Themes in The Boat by Alistair MacLeod

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“Two roads diverged in a wood and I took the one less traveled by, and that has made all the difference.” At some point in life one is faced with a decision which will define the future, but only time will tell whether or not the choice was right or wrong. The Boat by Alistair MacLeod demonstrates that an individual should make their own decisions in life, be open to new experiences and changes, and that there is no way to obtain something, without sacrificing something else.

The story describes the protagonist who is coming of age as torn between the two worlds which he loves equally, represented by his mother and his father. He is now mature and is reflecting on his life and the difficulty of his childhood as a fisherman. Despite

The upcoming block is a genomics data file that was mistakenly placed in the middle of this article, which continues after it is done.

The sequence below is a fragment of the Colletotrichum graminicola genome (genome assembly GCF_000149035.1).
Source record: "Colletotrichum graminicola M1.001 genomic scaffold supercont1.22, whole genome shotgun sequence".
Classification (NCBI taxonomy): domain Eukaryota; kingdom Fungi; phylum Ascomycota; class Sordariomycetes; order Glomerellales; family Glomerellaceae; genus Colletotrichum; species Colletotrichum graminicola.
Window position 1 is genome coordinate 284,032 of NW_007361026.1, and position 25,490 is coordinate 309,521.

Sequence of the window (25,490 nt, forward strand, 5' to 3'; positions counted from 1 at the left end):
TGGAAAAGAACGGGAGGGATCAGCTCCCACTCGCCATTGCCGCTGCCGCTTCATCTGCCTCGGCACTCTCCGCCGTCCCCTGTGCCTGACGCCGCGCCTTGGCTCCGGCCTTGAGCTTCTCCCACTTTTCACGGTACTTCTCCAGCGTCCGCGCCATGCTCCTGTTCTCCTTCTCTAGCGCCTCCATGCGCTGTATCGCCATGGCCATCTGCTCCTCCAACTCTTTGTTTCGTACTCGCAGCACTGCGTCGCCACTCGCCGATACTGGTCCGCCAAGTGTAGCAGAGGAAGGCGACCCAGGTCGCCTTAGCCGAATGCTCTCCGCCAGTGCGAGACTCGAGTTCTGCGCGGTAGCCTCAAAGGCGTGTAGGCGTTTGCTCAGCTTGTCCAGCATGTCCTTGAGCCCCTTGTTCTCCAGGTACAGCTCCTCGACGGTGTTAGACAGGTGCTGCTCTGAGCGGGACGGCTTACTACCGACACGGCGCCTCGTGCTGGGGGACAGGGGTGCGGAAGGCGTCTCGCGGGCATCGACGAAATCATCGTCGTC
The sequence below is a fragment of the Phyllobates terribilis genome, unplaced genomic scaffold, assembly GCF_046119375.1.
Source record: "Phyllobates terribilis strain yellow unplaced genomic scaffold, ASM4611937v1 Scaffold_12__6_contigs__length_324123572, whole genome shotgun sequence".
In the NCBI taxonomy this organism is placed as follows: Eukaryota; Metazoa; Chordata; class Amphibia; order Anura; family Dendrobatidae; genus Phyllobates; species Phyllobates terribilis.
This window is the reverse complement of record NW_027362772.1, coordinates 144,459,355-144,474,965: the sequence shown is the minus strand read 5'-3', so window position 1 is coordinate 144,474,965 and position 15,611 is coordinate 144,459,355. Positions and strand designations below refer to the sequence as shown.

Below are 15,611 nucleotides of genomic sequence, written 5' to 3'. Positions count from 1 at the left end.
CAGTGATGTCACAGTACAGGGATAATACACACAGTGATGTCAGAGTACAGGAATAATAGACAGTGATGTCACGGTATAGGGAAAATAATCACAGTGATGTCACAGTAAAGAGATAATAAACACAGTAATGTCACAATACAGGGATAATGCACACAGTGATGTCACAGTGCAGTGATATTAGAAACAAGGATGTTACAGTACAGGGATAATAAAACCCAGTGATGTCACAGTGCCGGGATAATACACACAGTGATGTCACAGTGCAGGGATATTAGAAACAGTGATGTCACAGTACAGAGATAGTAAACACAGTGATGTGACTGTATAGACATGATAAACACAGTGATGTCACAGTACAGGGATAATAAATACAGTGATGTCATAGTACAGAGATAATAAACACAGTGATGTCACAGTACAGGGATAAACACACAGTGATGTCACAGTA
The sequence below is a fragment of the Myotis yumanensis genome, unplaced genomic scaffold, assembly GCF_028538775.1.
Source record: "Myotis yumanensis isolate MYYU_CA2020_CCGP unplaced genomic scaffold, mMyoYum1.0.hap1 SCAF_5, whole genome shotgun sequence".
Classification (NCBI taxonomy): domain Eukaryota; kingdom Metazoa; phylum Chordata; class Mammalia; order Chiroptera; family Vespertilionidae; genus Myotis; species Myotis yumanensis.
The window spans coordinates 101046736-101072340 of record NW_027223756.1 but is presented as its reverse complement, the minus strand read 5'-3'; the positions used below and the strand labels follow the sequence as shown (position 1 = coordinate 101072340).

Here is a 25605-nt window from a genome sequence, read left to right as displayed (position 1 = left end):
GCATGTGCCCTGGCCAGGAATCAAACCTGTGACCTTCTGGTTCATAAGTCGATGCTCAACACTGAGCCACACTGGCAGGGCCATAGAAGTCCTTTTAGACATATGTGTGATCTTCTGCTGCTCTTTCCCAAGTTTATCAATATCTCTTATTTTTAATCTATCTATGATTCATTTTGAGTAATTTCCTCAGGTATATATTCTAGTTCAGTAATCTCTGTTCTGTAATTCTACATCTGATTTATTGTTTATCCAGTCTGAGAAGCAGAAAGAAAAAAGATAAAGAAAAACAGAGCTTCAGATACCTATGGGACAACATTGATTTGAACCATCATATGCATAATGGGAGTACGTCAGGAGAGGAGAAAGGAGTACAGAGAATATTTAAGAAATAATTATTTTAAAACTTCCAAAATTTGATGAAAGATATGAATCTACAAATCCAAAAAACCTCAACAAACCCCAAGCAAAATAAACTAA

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The father knows that his dream of knowledge and university will never be fulfilled, and consequently, tries to accomplish this goal through his children. In doing so, he also sacrifices his relationship with his wife who despises him and his “room and all it stood for” (MacLeod 266). They both try to maintain a positive atmosphere in the house, regardless of their differences, by working hard to raise their children. As the only boy in the family, the narrator idolizes his father and eventually begins to believe that “it was very much braver to spend a life doing what you really do not want rather than selfishly following forever your own dreams and inclinations” (MacLeod 274). As a result, the narrator promises to help and protect his father until he dies, and the father, in return commits to the ultimate sacrifice of death to set his son free. The author is showing that true love goes beyond life itself and that no sacrifice is too great for a parent in order to give their children the chance of a better life. By implementing the seed of knowledge in his children, the father knew that his sacrifice is not in vain,
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